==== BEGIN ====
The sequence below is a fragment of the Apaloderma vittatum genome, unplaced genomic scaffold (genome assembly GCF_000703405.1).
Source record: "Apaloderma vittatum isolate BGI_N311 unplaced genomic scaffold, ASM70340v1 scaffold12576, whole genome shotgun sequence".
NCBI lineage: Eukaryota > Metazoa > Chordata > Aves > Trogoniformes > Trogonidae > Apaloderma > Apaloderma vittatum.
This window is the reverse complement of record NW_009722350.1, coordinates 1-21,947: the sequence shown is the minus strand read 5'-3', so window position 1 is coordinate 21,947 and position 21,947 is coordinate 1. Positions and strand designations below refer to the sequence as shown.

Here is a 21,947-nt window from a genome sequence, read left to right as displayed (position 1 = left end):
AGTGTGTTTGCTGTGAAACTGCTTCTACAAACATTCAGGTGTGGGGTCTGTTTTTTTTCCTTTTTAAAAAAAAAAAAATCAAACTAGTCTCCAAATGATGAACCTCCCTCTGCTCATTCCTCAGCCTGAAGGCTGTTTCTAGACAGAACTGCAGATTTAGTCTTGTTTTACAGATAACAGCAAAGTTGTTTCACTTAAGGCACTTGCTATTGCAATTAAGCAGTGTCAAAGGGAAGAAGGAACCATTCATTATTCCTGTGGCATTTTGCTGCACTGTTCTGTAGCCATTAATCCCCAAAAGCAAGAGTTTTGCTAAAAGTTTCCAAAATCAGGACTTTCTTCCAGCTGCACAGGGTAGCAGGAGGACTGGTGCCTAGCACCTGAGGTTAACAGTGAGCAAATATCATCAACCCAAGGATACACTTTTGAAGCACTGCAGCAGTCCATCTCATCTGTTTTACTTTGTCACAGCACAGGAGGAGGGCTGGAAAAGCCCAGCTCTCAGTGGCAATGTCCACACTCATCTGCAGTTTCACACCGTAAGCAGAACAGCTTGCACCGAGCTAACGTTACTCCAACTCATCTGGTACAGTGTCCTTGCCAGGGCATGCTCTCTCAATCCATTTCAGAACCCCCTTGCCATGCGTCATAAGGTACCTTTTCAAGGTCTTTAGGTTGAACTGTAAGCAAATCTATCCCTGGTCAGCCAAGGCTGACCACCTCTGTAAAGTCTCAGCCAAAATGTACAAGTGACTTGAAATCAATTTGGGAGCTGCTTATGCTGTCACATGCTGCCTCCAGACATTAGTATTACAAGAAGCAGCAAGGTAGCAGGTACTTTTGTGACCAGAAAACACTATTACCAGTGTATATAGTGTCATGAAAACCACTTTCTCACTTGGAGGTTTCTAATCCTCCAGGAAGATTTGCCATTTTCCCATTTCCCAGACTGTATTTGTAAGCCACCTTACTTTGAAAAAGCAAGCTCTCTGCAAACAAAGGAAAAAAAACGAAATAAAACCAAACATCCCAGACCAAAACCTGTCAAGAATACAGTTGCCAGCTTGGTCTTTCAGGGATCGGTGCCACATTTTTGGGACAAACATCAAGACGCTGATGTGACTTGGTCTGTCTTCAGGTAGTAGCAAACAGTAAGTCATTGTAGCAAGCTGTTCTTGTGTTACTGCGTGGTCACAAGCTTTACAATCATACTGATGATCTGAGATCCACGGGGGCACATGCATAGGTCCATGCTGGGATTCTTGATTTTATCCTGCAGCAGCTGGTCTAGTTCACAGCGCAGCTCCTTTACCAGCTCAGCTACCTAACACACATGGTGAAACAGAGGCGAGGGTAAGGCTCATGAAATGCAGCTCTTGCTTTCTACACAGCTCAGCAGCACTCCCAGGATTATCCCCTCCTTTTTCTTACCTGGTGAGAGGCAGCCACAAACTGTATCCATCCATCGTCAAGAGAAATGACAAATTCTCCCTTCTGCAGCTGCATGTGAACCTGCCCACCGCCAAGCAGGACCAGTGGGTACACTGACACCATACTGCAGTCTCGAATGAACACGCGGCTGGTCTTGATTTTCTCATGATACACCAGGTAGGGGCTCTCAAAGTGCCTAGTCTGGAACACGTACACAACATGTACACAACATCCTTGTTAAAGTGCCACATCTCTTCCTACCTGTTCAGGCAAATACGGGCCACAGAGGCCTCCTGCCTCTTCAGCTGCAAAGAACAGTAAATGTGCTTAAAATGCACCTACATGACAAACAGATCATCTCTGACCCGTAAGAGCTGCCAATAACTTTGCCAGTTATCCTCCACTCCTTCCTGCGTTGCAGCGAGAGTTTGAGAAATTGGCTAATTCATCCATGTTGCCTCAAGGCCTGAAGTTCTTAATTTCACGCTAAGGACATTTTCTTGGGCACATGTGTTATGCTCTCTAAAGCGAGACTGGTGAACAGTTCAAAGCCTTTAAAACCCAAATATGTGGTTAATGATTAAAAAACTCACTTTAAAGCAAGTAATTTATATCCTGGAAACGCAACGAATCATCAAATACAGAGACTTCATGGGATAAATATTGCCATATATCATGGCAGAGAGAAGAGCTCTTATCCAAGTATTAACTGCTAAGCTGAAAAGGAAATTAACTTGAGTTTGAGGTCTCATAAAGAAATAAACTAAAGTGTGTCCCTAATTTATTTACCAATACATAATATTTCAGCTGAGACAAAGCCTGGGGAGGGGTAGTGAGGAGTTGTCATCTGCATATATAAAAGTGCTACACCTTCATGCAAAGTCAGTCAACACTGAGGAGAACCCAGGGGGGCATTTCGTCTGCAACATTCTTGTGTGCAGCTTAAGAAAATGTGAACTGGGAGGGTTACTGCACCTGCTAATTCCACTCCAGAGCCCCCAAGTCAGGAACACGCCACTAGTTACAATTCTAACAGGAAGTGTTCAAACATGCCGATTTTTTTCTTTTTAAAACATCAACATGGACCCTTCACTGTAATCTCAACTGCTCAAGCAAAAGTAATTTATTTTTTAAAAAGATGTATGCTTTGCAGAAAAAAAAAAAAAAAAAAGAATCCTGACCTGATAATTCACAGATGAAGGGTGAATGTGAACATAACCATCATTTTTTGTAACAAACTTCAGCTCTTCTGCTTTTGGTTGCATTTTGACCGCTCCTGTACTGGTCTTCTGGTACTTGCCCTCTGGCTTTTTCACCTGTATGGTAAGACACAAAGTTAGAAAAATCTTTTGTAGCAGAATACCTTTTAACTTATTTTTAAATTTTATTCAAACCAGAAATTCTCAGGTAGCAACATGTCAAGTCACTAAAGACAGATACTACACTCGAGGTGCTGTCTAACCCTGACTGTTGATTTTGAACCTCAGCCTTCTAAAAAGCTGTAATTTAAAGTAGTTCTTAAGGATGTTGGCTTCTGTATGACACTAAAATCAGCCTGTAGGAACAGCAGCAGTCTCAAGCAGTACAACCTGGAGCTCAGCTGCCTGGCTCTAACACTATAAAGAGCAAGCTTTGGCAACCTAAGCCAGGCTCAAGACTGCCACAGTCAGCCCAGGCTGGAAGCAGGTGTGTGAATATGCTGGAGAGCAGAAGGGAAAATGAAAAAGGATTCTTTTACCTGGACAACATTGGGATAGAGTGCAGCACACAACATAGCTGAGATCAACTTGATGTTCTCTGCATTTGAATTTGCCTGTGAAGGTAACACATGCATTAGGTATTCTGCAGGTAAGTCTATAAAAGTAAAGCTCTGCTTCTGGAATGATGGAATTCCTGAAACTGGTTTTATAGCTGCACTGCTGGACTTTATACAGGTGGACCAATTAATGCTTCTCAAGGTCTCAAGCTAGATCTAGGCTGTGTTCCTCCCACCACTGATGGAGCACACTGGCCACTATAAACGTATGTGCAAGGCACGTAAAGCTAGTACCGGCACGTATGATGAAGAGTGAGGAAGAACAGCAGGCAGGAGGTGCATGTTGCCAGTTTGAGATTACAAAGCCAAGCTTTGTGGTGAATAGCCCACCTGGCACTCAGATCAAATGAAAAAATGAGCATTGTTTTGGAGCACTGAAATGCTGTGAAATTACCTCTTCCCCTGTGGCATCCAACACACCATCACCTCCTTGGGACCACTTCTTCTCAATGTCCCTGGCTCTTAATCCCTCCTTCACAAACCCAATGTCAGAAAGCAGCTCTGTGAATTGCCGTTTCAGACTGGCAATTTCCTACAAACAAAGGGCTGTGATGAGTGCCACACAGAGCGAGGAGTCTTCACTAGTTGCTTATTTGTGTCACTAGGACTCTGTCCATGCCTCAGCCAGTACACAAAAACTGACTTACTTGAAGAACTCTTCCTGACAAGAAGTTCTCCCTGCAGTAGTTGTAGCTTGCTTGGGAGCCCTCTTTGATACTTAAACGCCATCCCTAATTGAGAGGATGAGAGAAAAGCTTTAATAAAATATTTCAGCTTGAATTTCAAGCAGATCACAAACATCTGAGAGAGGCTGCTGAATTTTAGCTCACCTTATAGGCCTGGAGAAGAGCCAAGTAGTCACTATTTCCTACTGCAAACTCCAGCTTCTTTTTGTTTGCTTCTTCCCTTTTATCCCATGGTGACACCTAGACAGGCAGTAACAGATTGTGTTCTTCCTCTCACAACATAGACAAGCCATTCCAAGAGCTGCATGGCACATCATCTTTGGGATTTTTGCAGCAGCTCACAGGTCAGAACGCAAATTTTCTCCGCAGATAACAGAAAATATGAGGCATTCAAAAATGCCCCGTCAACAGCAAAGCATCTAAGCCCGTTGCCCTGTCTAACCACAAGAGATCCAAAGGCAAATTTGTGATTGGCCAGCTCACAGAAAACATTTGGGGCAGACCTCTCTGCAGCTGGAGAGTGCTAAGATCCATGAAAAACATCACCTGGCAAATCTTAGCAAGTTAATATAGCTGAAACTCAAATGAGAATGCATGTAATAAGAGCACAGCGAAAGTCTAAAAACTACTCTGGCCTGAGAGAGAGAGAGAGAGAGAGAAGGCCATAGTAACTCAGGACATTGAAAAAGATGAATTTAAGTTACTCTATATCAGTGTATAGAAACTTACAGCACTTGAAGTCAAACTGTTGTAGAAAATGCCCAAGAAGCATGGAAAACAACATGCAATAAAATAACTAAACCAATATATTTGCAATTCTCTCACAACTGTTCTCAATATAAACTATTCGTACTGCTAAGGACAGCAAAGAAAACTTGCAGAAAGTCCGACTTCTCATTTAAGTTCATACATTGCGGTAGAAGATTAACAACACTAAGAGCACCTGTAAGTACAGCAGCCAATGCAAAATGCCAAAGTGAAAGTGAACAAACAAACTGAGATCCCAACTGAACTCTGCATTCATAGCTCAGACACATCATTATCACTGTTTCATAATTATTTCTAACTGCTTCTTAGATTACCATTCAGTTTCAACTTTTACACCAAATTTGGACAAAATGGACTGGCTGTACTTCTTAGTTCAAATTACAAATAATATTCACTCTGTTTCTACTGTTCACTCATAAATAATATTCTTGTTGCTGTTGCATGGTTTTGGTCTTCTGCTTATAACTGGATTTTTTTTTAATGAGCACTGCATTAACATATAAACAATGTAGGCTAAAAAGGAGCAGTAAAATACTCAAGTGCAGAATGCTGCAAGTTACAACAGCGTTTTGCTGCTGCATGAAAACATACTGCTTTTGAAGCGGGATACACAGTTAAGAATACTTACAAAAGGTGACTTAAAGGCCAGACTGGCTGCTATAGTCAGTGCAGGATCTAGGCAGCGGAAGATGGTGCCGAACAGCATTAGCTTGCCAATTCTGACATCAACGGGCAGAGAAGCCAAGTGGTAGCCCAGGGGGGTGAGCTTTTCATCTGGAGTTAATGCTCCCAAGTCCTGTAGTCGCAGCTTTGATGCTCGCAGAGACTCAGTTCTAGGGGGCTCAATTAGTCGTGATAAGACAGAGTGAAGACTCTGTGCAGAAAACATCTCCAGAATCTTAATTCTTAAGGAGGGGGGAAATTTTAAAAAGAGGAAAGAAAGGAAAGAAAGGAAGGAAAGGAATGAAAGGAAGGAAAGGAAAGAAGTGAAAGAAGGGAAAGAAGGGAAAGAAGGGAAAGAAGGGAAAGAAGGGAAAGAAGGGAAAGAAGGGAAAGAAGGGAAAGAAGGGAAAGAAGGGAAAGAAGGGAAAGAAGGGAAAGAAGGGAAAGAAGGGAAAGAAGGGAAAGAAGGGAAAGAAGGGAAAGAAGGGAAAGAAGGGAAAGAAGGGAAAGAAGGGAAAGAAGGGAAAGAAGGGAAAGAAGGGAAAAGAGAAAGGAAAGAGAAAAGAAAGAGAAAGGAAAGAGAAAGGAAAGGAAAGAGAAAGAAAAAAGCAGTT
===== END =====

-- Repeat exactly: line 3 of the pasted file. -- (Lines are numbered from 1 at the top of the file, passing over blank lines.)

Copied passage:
NCBI lineage: Eukaryota > Metazoa > Chordata > Aves > Trogoniformes > Trogonidae > Apaloderma > Apaloderma vittatum.